|Coordinatore||UNIVERSITY OF HULL
address: COTTINGHAM ROAD
|Nazionalità Coordinatore||United Kingdom [UK]|
|Totale costo||100˙000 €|
|EC contributo||100˙000 €|
Specific programme "People" implementing the Seventh Framework Programme of the European Community for research, technological development and demonstration activities (2007 to 2013)
|Anno di inizio||2014|
|Periodo (anno-mese-giorno)||2014-09-01 - 2018-08-31|
UNIVERSITY OF HULL
address: COTTINGHAM ROAD
Esplora la "nuvola delle parole (Word Cloud) per avere un'idea di massima del progetto.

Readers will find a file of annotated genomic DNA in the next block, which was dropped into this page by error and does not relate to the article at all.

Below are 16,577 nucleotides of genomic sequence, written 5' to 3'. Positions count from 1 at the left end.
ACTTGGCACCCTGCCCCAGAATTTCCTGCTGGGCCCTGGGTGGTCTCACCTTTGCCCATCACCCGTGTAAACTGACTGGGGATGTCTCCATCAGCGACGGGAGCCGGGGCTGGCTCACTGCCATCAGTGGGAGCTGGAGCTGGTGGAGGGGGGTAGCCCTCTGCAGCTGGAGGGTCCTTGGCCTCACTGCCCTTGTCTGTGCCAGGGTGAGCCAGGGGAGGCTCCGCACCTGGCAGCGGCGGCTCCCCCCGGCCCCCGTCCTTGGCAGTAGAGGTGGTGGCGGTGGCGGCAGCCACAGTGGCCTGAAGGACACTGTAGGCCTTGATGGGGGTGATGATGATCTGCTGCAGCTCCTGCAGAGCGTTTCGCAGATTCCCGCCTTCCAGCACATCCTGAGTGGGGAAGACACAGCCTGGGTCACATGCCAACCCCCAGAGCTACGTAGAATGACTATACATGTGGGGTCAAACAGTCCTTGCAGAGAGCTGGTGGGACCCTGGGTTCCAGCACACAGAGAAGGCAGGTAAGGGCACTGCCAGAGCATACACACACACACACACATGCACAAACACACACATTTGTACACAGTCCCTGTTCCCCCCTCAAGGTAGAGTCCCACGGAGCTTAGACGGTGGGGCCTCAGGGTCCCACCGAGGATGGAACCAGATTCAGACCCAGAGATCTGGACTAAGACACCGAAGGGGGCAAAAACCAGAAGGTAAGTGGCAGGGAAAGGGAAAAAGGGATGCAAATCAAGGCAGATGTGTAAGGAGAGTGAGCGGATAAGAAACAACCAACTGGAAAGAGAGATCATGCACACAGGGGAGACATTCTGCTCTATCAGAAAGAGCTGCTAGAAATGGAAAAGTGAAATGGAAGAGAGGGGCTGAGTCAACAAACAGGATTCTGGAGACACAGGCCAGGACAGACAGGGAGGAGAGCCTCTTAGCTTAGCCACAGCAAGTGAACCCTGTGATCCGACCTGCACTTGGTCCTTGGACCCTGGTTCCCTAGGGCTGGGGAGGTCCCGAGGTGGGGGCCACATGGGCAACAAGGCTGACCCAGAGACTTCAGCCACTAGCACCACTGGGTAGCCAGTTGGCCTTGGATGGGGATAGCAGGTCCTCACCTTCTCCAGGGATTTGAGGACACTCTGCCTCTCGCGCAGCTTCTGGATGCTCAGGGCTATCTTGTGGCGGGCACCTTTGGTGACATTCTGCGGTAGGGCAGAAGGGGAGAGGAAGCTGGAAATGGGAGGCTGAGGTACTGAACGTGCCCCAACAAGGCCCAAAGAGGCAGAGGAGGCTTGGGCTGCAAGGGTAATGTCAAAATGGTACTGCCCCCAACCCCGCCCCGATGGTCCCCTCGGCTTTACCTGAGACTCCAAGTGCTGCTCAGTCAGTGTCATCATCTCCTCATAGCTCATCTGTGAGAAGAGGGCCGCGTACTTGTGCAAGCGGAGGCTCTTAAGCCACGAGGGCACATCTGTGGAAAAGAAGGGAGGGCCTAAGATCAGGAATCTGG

'Skeletal muscle is a highly plastic tissue capable of spontaneous repair in response to injury via the recruitment of muscle stem cells called the satellite cells. These cells are localised within the myofibre basal lamina and are activated upon muscle damage, they proliferate and differentiate to replace the damaged muscle. Satellite cells are the key rate-limiting step for successful repair and the transcriptional cues that emanate from the skeletal muscle to activate regeneration are unclear. Thus, discovery of key molecules that regulate satellite cell activation will accelerate the ability to stimulate muscle repair. Estrogen related receptors (ERR isoforms α, β and γ) are a sub-family of orphan nuclear hormone receptors that have been identified as major regulators of cellular and mitochondrial metabolism. Skeletal muscle-specific overexpression of ERRγ has been shown to drive metabolic and angiogenic muscle reprogramming in both health and disease. This project will test the hypothesis that targeting ERRγ in skeletal muscle will improve the myofibre regenerative capacity via satellite cell recruitment and secretion of growth factors. Identification of the underlying mechanisms will provide new knowledge that can be exploited to develop new therapeutic avenues for promoting satellite cell recruitment and myofibre regeneration in terms of injury or degenerative conditions like ageing and muscle wasting disorders. The hypothesis will be tested by addressing the following specific aims: 1) To establish the satellite cell proliferation and differentiation profiles in ERRγ transgenic muscles at baseline and in response to acute eccentric exercise. 2) To investigate the effect of ERRγ on satellite cell recruitment in response to muscle injury. 3) To determine the interplay between muscular revascularisation and reparative myogenesis by ERRγ. 4) To determine whether an AAV-mediated ERRγ delivery increases satellite cell recruitment and improves muscle integrity.'